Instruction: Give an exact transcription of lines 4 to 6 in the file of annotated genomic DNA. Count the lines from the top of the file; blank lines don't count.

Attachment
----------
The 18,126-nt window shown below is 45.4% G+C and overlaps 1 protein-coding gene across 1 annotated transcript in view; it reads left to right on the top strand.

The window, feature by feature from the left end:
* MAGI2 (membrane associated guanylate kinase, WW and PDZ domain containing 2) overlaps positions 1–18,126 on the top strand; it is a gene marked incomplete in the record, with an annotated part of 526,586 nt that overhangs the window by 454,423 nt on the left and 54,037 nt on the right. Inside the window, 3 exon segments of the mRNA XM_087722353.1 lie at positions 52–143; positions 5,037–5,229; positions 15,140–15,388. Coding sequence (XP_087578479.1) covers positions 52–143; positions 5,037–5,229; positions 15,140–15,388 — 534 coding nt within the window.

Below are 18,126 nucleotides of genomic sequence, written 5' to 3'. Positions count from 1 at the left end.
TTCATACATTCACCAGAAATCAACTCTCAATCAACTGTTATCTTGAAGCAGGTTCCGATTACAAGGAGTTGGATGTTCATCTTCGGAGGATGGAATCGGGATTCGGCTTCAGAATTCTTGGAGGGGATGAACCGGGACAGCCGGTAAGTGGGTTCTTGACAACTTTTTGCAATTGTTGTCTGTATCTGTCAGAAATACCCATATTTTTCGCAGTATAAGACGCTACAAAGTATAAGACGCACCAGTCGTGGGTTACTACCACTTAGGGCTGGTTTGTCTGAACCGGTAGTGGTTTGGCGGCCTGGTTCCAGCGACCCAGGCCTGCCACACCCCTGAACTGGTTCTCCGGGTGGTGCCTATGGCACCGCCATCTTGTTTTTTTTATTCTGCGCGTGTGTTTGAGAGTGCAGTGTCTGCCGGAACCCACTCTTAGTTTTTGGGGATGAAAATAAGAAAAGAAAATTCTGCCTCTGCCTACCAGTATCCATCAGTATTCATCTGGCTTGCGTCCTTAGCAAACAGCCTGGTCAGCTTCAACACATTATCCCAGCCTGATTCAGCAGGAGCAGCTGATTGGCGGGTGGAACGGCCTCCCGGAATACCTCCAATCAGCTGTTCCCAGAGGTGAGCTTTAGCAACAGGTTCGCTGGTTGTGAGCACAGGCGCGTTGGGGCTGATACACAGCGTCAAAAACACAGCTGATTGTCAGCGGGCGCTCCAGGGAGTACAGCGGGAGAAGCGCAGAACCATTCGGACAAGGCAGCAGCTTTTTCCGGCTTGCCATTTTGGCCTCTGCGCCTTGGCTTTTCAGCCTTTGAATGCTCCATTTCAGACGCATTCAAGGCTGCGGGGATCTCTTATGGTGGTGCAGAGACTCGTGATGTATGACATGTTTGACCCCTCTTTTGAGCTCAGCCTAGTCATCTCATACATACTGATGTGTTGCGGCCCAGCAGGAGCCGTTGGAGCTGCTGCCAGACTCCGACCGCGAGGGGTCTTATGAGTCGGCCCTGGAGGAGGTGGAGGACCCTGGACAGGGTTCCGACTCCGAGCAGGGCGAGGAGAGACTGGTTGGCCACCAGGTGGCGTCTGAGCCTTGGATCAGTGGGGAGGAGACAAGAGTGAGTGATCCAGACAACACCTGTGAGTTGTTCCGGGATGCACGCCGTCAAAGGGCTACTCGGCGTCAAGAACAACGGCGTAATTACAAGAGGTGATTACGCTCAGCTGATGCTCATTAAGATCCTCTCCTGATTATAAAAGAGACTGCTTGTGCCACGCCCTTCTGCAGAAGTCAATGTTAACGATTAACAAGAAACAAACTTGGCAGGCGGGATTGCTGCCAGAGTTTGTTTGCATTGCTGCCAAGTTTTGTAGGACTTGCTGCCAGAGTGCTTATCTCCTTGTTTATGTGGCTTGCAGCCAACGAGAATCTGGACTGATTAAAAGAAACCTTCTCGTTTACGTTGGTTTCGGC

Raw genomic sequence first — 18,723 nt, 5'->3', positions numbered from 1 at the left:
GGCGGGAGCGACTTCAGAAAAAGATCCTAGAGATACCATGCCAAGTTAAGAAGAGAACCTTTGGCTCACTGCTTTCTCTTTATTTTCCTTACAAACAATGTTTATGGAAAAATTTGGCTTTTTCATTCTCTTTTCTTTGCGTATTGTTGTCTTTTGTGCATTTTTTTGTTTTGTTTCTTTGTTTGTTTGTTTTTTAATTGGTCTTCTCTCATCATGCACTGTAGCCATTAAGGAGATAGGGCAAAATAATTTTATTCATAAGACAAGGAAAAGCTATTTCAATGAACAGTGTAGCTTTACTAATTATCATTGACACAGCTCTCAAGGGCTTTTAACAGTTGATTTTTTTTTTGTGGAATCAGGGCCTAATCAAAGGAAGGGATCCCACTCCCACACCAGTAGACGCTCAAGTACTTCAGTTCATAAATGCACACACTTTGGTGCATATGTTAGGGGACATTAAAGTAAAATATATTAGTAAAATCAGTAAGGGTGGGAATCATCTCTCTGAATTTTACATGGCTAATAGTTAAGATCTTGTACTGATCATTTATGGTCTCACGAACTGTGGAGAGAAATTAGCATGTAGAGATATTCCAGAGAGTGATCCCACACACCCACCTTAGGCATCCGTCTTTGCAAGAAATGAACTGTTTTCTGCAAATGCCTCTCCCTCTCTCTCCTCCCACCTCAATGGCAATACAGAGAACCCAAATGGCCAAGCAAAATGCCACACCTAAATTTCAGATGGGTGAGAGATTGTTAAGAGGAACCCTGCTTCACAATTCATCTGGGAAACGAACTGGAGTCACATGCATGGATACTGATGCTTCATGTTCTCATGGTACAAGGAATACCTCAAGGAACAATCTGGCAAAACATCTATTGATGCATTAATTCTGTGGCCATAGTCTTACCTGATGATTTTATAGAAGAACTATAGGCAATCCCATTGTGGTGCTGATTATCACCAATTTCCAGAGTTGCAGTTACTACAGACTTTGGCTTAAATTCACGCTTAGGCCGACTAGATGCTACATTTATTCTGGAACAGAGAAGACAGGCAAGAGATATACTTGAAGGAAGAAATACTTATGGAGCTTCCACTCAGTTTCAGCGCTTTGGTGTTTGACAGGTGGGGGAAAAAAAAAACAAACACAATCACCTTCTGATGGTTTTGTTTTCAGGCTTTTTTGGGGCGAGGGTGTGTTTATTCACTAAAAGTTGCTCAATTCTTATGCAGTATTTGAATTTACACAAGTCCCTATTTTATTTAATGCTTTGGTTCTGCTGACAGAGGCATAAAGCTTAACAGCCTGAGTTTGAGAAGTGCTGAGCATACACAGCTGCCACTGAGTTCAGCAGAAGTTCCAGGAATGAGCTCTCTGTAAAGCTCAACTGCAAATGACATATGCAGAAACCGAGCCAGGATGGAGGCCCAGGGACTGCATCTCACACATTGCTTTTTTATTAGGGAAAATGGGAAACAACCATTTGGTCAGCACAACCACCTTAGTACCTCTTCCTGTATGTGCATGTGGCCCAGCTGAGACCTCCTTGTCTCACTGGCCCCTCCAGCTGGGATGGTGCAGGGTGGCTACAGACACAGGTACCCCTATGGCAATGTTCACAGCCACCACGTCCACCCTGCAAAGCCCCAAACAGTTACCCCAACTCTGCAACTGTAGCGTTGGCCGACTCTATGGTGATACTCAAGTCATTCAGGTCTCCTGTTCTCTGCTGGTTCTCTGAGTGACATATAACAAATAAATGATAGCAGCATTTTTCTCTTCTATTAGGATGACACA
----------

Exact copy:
Below are 18,126 nucleotides of genomic sequence, written 5' to 3'. Positions count from 1 at the left end.
TTCATACATTCACCAGAAATCAACTCTCAATCAACTGTTATCTTGAAGCAGGTTCCGATTACAAGGAGTTGGATGTTCATCTTCGGAGGATGGAATCGGGATTCGGCTTCAGAATTCTTGGAGGGGATGAACCGGGACAGCCGGTAAGTGGGTTCTTGACAACTTTTTGCAATTGTTGTCTGTATCTGTCAGAAATACCCATATTTTTCGCAGTATAAGACGCTACAAAGTATAAGACGCACCAGTCGTGGGTTACTACCACTTAGGGCTGGTTTGTCTGAACCGGTAGTGGTTTGGCGGCCTGGTTCCAGCGACCCAGGCCTGCCACACCCCTGAACTGGTTCTCCGGGTGGTGCCTATGGCACCGCCATCTTGTTTTTTTTATTCTGCGCGTGTGTTTGAGAGTGCAGTGTCTGCCGGAACCCACTCTTAGTTTTTGGGGATGAAAATAAGAAAAGAAAATTCTGCCTCTGCCTACCAGTATCCATCAGTATTCATCTGGCTTGCGTCCTTAGCAAACAGCCTGGTCAGCTTCAACACATTATCCCAGCCTGATTCAGCAGGAGCAGCTGATTGGCGGGTGGAACGGCCTCCCGGAATACCTCCAATCAGCTGTTCCCAGAGGTGAGCTTTAGCAACAGGTTCGCTGGTTGTGAGCACAGGCGCGTTGGGGCTGATACACAGCGTCAAAAACACAGCTGATTGTCAGCGGGCGCTCCAGGGAGTACAGCGGGAGAAGCGCAGAACCATTCGGACAAGGCAGCAGCTTTTTCCGGCTTGCCATTTTGGCCTCTGCGCCTTGGCTTTTCAGCCTTTGAATGCTCCATTTCAGACGCATTCAAGGCTGCGGGGATCTCTTATGGTGGTGCAGAGACTCGTGATGTATGACATGTTTGACCCCTCTTTTGAGCTCAGCCTAGTCATCTCATACATACTGATGTGTTGCGGCCCAGCAGGAGCCGTTGGAGCTGCTGCCAGACTCCGACCGCGAGGGGTCTTATGAGTCGGCCCTGGAGGAGGTGGAGGACCCTGGACAGGGTTCCGACTCCGAGCAGGGCGAGGAGAGACTGGTTGGCCACCAGGTGGCGTCTGAGCCTTGGATCAGTGGGGAGGAGACAAGAGTGAGTGATCCAGACAACACCTGTGAGTTGTTCCGGGATGCACGCCGTCAAAGGGCTACTCGGCGTCAAGAACAACGGCGTAATTACAAGAGGTGATTACGCTCAGCTGATGCTCATTAAGATCCTCTCCTGATTATAAAAGAGACTGCTTGTGCCACGCCCTTCTGCAGAAGTCAATGTTAACGATTAACAAGAAACAAACTTGGCAGGCGGGATTGCTGCCAGAGTTTGTTTGCATTGCTGCCAAGTTTTGTAGGACTTGCTGCCAGAGTGCTTATCTCCTTGTTTATGTGGCTTGCAGCCAACGAGAATCTGGACTGATTAAAAGAAACCTTCTCGTTTACGTTGGTTTCGGC

Raw genomic sequence first — 18,723 nt, 5'->3', positions numbered from 1 at the left: